Before the typhoon, talking to the Chinese teachers who live below us:
Me: Nina, what if your room floods?
Nina: it won’t, I’ve never seen that happen
Me: we’re going to the market to get flashlights in case the power goes out
Jonna: no need, I’ve been through many typhoons and the power has never gone out.
During the typhoon:
The first floor (where Nina’s room is) floods knee deep, AND the power goes out, taking the WiFi with it. Smh.
Local time is 11am on Monday and outside is calm, cloudy, and a little rainy and windy; the only evidence that a storm passed through here this weekend is all the leaves and fallen branches in the street.
Well, that, and the insane heat that we’re all dying of thanks to the A/C going out with the power.
Somewhere in the not-too-distant distance, a rooster caws, just like he has been since SIX IN THE MORNING.
We live on the third floor of a house which sucks when heat rises and we have to climb up all the stairs while we’re all already dripping with sweat, but is pretty nice when all our stuff doesn’t get ruined by typhoon flooding.
Also I just hit myself in the face trying to fan myself with a plastic slate, so that’s probably the most dangerous part of this storm for me.
Our living quarters are pretty cramped, so we all kinda hung out on our beds for the weekend, which wasn’t the /most/ fun I’ve ever had, but it’s pretty close.
On Saturday night we asked Alice to order pizza for us (like call and order because we don’t speak Chinese), (don’t worry the storm hadn’t started yet) and instead they went to Pizza Hut for us and got us a stuffed crust pineapple pizza and you know what??? It didn’t suck. But the cost was equal to more US dollars than I would typically spend on a pizza. Oh the sacrifices. But it was an excellent pre-typhoon meal.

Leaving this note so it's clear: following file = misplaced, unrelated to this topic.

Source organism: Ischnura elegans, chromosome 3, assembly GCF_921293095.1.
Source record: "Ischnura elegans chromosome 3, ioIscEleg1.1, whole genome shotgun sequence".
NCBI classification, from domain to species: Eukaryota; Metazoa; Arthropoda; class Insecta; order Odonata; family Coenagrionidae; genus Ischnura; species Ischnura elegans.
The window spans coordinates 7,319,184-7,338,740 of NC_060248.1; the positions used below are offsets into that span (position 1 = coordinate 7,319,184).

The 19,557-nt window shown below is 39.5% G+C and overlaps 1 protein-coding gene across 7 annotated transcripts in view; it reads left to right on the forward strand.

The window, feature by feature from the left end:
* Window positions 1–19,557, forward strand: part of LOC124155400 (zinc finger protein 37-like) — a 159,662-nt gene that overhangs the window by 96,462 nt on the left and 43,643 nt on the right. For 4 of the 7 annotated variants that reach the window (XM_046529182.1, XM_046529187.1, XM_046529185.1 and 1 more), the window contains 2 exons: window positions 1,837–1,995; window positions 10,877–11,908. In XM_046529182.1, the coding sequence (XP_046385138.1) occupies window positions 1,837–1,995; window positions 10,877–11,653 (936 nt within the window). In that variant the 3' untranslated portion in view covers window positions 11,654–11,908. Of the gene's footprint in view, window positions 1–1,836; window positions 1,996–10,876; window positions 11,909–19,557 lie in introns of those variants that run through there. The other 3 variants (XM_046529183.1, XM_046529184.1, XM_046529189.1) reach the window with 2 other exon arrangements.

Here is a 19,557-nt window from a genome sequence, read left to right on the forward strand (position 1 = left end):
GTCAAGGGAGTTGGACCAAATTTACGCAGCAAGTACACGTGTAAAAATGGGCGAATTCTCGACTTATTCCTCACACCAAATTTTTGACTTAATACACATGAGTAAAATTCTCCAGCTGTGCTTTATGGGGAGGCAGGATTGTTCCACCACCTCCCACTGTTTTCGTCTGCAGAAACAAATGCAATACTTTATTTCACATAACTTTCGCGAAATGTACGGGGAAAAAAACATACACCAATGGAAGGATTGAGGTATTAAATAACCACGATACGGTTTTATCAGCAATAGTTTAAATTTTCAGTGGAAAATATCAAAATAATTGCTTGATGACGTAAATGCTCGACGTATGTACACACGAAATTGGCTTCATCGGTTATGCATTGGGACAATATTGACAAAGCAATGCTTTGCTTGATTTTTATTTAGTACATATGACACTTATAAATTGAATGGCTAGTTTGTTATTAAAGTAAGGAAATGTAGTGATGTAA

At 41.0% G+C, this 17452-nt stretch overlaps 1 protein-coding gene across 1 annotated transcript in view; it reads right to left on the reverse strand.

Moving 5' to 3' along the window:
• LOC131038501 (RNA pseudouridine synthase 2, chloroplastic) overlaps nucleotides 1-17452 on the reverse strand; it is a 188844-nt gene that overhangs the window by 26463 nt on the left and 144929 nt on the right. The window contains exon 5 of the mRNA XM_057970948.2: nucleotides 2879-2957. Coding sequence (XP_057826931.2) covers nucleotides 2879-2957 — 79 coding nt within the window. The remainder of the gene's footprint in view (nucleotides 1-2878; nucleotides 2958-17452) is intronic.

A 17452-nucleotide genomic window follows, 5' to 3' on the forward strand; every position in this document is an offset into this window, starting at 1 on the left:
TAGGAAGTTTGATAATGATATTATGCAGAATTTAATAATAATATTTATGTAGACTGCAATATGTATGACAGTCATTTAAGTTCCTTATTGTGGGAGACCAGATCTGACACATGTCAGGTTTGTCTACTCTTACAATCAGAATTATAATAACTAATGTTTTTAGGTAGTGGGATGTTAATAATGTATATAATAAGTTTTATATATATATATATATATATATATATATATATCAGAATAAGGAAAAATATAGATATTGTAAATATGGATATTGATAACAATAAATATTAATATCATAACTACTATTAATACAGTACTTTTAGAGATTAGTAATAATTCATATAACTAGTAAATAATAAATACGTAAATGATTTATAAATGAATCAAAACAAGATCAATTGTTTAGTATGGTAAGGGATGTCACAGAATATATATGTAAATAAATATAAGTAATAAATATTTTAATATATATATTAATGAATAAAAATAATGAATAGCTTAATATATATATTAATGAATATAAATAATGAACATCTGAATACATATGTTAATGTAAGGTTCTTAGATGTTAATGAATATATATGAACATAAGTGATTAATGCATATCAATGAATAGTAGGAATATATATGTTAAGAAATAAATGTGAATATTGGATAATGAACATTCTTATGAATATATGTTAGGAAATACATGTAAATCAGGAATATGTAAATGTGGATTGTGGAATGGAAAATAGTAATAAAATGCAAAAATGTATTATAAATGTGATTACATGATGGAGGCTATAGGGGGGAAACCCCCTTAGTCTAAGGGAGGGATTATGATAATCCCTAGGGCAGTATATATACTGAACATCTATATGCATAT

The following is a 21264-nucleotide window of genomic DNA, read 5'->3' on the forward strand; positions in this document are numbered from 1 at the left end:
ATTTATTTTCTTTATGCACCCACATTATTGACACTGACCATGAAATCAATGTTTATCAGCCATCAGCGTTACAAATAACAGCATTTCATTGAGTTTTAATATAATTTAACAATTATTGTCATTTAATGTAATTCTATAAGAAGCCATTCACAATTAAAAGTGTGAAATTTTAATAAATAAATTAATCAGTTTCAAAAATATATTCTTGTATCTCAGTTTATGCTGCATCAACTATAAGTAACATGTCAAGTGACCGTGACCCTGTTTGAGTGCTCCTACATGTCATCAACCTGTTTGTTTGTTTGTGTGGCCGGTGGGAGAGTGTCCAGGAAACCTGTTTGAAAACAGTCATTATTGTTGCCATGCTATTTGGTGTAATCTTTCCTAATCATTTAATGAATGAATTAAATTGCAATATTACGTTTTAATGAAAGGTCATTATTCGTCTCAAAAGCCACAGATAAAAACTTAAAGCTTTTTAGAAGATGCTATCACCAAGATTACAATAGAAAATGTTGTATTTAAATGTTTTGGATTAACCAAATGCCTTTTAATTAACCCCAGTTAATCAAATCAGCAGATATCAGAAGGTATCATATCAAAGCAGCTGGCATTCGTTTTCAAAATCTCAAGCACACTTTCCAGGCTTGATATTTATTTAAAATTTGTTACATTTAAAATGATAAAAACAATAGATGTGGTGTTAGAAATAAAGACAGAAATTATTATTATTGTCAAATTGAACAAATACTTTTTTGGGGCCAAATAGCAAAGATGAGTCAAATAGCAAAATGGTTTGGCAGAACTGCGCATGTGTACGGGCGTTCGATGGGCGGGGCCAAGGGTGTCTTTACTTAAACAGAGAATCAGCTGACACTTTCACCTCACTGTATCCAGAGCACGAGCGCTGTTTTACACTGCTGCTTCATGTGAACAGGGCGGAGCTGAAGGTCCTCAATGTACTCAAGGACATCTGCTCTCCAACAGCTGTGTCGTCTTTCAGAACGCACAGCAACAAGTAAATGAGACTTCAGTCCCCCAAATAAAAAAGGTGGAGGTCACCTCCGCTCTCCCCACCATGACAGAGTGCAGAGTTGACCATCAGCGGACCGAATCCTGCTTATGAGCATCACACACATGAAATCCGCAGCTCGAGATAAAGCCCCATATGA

Before the storm, I had to call and talk to the ILP office about a bunch of precautionary things and something they said was to stay away from windows.
Uhhh…there is not a possible way we could have stayed away from windows. In our rooms? Giant windows. Bathroom? Windows. In the hallway? Sliding glass door. The landing between the first and second floor? Giant old window that won’t even close.
Then I went down to see Alice and Jonna and they were just chillin with their windows open during the whole storm, like no big deal.
These people have too much chill during typhoons.
Last night when the power was out, we lit some candles and played some card games. We joked that it looked like a sacrificing ritual.
Then Alice went to the neighbor’s house to make enough noodles to feed the whole house. Yknow, while the first floor and area outside the house was flooded knee-deep. Priorities: in China, it’s noodles.
Anyway, typhoons work hard but the Chinese work harder. We are alive, safe, and the AC just came back on so #blessed.
Note: Typhoon Mangkhut was the biggest storm to hit China in the past few decades. It was a category 5 storm and it hit Hong Kong pretty close and then proceeded to Zhongshan (Guangdong province) where it downgraded to a lesser storm after hitting the coast and coming more inland. Here is a photo of it in relation to hurricane Florence.